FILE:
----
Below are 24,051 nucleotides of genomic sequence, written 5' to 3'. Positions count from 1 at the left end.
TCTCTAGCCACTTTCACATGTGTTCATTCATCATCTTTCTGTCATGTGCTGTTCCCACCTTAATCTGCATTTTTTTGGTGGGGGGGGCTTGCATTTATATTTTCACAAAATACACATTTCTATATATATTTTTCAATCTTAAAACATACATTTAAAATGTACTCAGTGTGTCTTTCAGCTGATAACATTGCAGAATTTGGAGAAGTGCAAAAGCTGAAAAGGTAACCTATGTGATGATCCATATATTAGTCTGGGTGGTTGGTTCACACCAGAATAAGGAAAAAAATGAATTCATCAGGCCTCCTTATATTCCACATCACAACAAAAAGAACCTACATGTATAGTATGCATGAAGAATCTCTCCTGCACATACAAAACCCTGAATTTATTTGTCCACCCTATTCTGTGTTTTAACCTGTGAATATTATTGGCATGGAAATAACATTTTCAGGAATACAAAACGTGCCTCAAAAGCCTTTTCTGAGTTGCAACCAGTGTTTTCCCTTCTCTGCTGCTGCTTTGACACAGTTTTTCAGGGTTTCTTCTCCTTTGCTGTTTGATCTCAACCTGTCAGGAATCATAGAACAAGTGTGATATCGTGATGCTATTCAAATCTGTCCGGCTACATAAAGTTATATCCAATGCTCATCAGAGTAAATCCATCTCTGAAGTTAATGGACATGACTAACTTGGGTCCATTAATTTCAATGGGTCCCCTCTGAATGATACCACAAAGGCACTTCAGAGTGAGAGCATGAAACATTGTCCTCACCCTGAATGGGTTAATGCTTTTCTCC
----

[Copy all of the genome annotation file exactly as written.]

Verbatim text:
Below are 24,051 nucleotides of genomic sequence, written 5' to 3'. Positions count from 1 at the left end.
TCTCTAGCCACTTTCACATGTGTTCATTCATCATCTTTCTGTCATGTGCTGTTCCCACCTTAATCTGCATTTTTTTGGTGGGGGGGGCTTGCATTTATATTTTCACAAAATACACATTTCTATATATATTTTTCAATCTTAAAACATACATTTAAAATGTACTCAGTGTGTCTTTCAGCTGATAACATTGCAGAATTTGGAGAAGTGCAAAAGCTGAAAAGGTAACCTATGTGATGATCCATATATTAGTCTGGGTGGTTGGTTCACACCAGAATAAGGAAAAAAATGAATTCATCAGGCCTCCTTATATTCCACATCACAACAAAAAGAACCTACATGTATAGTATGCATGAAGAATCTCTCCTGCACATACAAAACCCTGAATTTATTTGTCCACCCTATTCTGTGTTTTAACCTGTGAATATTATTGGCATGGAAATAACATTTTCAGGAATACAAAACGTGCCTCAAAAGCCTTTTCTGAGTTGCAACCAGTGTTTTCCCTTCTCTGCTGCTGCTTTGACACAGTTTTTCAGGGTTTCTTCTCCTTTGCTGTTTGATCTCAACCTGTCAGGAATCATAGAACAAGTGTGATATCGTGATGCTATTCAAATCTGTCCGGCTACATAAAGTTATATCCAATGCTCATCAGAGTAAATCCATCTCTGAAGTTAATGGACATGACTAACTTGGGTCCATTAATTTCAATGGGTCCCCTCTGAATGATACCACAAAGGCACTTCAGAGTGAGAGCATGAAACATTGTCCTCACCCTGAATGGGTTAATGCTTTTCTCC